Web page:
So, is the multiverse our long-awaited escape route, or is it just way to put our little lives into perspective so that we can make the changes required of our present reality? In 2022, we saw both options play out, in films like Everything Everywhere All At Once and Doctor Strange in the Multiverse of Madness. It was mind-boggling: and damn fun, too.

Read: Doctor Strange in the Multiverse of Madness review: nearly magic

Re-examine our nostalgia (The Unbearable Weight of Massive Talent, Elvis)

The weight of fame is a theme that returns to Hollywood films again and again, and has been a popular topic to tackle since the dawn of cinema itself (just look at how many versions we have of A Star is Born). This year in particular, we focused on looking back on the lives of the rich & famous, and re-telling stories we thought we knew.

In The Unbearable Weight of Massive Talent, Nicholas Cage is … Nick Cage, but playing him as audiences imagine him to be. But it’s not just fan service, it’s a meta-narrative about the collision of actor and character, and through Pedro Pascal’s performance as his number one fan it’s also about the folly of nostalgia. Ultimately, nostalgia is a mysterious cloud that obstructs our vision of the past and its lessons. Hmm, maybe Nope deals with this too …

We also saw similar things play out in Elvis, except with the audience in the role of the super fans. Instead of a biopic about how great The King is, we got a maximalist explosion of a film from the perspective of his dodgy manager, Colonel Tom Parker. It does, however, rely heavily on the nostalgia factor for the majority of its story, so perhaps it’s unfair to compare it to the smartness of Unbearable Weight.

Read: Elvis by Baz Luhrmann review: it’s one for the money

Revolt against our oppressors (RRR, Black Panther: Wakanda Forever, Avatar: The Way of Water, Woman King, Matilda The Musical)

I’ve sensed a collective desire for revolution in our art for some time now. Not only in movies did we see this theme – it was also marvellously executed in Disney+’s Andor: a show about the radicalisation of rebels under the boot of the Galactic Empire made so famous in the Star Wars franchise.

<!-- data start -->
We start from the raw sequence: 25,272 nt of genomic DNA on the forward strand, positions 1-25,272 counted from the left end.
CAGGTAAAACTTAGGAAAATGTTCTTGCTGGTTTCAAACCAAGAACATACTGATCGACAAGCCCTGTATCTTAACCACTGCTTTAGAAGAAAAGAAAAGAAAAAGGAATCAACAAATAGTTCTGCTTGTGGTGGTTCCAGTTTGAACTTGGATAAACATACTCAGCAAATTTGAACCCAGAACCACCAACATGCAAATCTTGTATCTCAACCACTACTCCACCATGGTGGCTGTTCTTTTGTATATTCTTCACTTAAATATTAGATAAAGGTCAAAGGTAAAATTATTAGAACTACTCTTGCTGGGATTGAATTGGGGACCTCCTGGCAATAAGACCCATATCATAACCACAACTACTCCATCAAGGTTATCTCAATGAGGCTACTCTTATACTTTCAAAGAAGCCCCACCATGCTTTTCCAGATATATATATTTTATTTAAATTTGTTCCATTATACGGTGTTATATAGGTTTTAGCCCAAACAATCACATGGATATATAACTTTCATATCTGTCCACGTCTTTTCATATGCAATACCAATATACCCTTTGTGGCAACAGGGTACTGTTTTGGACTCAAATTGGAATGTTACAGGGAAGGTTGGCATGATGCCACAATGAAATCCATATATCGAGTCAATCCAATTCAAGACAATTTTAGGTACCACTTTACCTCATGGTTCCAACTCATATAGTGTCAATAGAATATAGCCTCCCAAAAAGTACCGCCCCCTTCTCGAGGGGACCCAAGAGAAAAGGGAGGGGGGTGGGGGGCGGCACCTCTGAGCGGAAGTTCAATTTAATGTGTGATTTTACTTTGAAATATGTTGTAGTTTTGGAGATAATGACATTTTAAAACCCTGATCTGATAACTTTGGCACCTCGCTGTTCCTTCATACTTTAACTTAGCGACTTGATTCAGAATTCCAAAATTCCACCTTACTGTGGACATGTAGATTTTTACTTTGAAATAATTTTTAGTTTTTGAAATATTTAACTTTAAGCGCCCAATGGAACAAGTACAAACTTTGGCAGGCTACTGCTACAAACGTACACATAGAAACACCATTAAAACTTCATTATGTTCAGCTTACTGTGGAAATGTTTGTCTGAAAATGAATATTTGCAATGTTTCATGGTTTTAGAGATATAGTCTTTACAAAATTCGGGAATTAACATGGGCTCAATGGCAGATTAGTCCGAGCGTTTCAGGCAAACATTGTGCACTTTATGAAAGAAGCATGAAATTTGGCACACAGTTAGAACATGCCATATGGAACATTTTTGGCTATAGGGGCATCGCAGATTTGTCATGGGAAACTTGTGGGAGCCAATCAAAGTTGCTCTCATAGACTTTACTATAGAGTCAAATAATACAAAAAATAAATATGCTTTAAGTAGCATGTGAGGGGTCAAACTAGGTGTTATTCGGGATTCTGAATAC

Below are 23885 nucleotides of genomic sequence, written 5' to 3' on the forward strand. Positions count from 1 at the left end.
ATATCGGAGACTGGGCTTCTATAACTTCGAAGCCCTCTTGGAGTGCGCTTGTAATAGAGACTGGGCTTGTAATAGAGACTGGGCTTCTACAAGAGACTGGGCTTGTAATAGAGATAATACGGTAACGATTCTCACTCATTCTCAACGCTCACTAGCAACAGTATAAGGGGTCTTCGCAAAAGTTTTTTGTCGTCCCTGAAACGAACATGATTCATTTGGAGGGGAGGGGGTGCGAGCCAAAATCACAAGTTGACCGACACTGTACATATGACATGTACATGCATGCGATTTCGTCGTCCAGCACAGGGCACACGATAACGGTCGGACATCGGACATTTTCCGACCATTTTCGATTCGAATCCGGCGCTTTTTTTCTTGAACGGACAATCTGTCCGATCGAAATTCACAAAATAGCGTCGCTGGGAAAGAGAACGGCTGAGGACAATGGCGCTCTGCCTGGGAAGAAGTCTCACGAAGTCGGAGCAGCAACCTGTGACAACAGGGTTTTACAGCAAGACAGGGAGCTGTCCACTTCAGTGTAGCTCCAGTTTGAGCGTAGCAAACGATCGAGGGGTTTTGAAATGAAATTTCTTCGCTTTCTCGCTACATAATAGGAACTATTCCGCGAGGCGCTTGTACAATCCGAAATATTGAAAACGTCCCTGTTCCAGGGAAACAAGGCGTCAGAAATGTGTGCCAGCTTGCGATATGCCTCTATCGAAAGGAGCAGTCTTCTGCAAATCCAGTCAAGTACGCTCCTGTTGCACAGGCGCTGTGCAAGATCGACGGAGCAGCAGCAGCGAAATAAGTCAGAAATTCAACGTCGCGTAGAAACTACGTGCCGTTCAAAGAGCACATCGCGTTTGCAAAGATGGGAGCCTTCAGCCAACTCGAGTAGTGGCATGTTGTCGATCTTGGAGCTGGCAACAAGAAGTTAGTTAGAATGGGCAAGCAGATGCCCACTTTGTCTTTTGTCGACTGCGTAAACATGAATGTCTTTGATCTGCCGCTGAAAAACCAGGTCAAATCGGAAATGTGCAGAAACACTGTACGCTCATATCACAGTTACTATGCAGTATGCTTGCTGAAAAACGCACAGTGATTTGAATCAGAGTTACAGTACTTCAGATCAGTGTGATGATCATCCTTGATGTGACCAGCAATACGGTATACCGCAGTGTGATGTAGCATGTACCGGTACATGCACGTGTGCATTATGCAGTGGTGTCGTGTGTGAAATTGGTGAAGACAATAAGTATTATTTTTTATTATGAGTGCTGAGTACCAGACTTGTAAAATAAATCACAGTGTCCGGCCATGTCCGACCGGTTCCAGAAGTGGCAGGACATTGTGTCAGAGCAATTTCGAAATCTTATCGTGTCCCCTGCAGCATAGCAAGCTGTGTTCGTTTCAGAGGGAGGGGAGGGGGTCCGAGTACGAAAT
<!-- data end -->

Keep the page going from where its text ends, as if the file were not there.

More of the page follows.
Indian epic RRR is the most obvious one to tout this theme. It’s about two revolutionaries forming a life-long bond and fighting for freedom together (it’s also got the catchiest songs of the year IMO). The colonising British get taken down in such spectacular fashion that I nearly leapt to my feet to cheer.

Likewise, Woman King also tackled historical revolutions with a group of all-female warriors protecting the African kingdom of Dahomey. Then we had the Black Panther sequel expanding the fictional world of Wakanda and the systems they must continually fight against to keep their techno-paradise functioning.

On a much smaller scale, this Christmas we’ll see the release of the musical version of Matilda on Netflix. The show-stopping number, titled ‘Revolting Children’, isn’t just a play on words: it’s a call to arms. In the past (but much more recent than you might think), children have been viewed as creatures that should be ‘seen and not heard’, with very minimal rights afforded to them. The overarching message of Matilda the Musical is that children should be taken more seriously – and gives them permission use any means necessary to achieve this.

Read: Black Panther: Wakanda Forever review – a triumphant epic of loss

Silvi Vann-Wall is a journalist, podcaster, and filmmaker. They joined ScreenHub as Film Content Lead in 2022. Twitter: @SilviReports